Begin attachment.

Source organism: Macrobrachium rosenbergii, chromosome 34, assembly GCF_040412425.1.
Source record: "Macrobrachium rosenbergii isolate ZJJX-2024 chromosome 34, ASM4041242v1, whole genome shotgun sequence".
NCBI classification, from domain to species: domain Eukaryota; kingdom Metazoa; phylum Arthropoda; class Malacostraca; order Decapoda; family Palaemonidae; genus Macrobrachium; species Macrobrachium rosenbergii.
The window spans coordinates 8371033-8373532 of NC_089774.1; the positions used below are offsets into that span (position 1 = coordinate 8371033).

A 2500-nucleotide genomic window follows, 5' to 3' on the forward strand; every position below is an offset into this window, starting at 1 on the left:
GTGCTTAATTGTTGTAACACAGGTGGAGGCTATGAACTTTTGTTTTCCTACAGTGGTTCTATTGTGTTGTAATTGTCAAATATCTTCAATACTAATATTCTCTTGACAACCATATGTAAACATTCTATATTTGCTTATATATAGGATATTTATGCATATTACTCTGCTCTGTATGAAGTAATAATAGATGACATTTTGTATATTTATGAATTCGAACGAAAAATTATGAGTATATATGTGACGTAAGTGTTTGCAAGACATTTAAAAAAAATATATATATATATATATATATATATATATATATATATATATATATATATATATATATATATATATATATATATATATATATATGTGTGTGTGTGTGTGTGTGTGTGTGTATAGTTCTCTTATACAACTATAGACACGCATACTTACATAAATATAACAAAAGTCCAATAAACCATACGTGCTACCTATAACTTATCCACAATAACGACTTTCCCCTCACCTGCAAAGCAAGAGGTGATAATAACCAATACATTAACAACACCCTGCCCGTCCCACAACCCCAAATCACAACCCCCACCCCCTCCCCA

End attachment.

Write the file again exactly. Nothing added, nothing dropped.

Source organism: Macrobrachium rosenbergii, chromosome 34, assembly GCF_040412425.1.
Source record: "Macrobrachium rosenbergii isolate ZJJX-2024 chromosome 34, ASM4041242v1, whole genome shotgun sequence".
NCBI classification, from domain to species: domain Eukaryota; kingdom Metazoa; phylum Arthropoda; class Malacostraca; order Decapoda; family Palaemonidae; genus Macrobrachium; species Macrobrachium rosenbergii.
The window spans coordinates 8371033-8373532 of NC_089774.1; the positions used below are offsets into that span (position 1 = coordinate 8371033).

A 2500-nucleotide genomic window follows, 5' to 3' on the forward strand; every position below is an offset into this window, starting at 1 on the left:
GTGCTTAATTGTTGTAACACAGGTGGAGGCTATGAACTTTTGTTTTCCTACAGTGGTTCTATTGTGTTGTAATTGTCAAATATCTTCAATACTAATATTCTCTTGACAACCATATGTAAACATTCTATATTTGCTTATATATAGGATATTTATGCATATTACTCTGCTCTGTATGAAGTAATAATAGATGACATTTTGTATATTTATGAATTCGAACGAAAAATTATGAGTATATATGTGACGTAAGTGTTTGCAAGACATTTAAAAAAAATATATATATATATATATATATATATATATATATATATATATATATATATATATATATATATATATATATATATATATATATATGTGTGTGTGTGTGTGTGTGTGTGTGTATAGTTCTCTTATACAACTATAGACACGCATACTTACATAAATATAACAAAAGTCCAATAAACCATACGTGCTACCTATAACTTATCCACAATAACGACTTTCCCCTCACCTGCAAAGCAAGAGGTGATAATAACCAATACATTAACAACACCCTGCCCGTCCCACAACCCCAAATCACAACCCCCACCCCCTCCCCA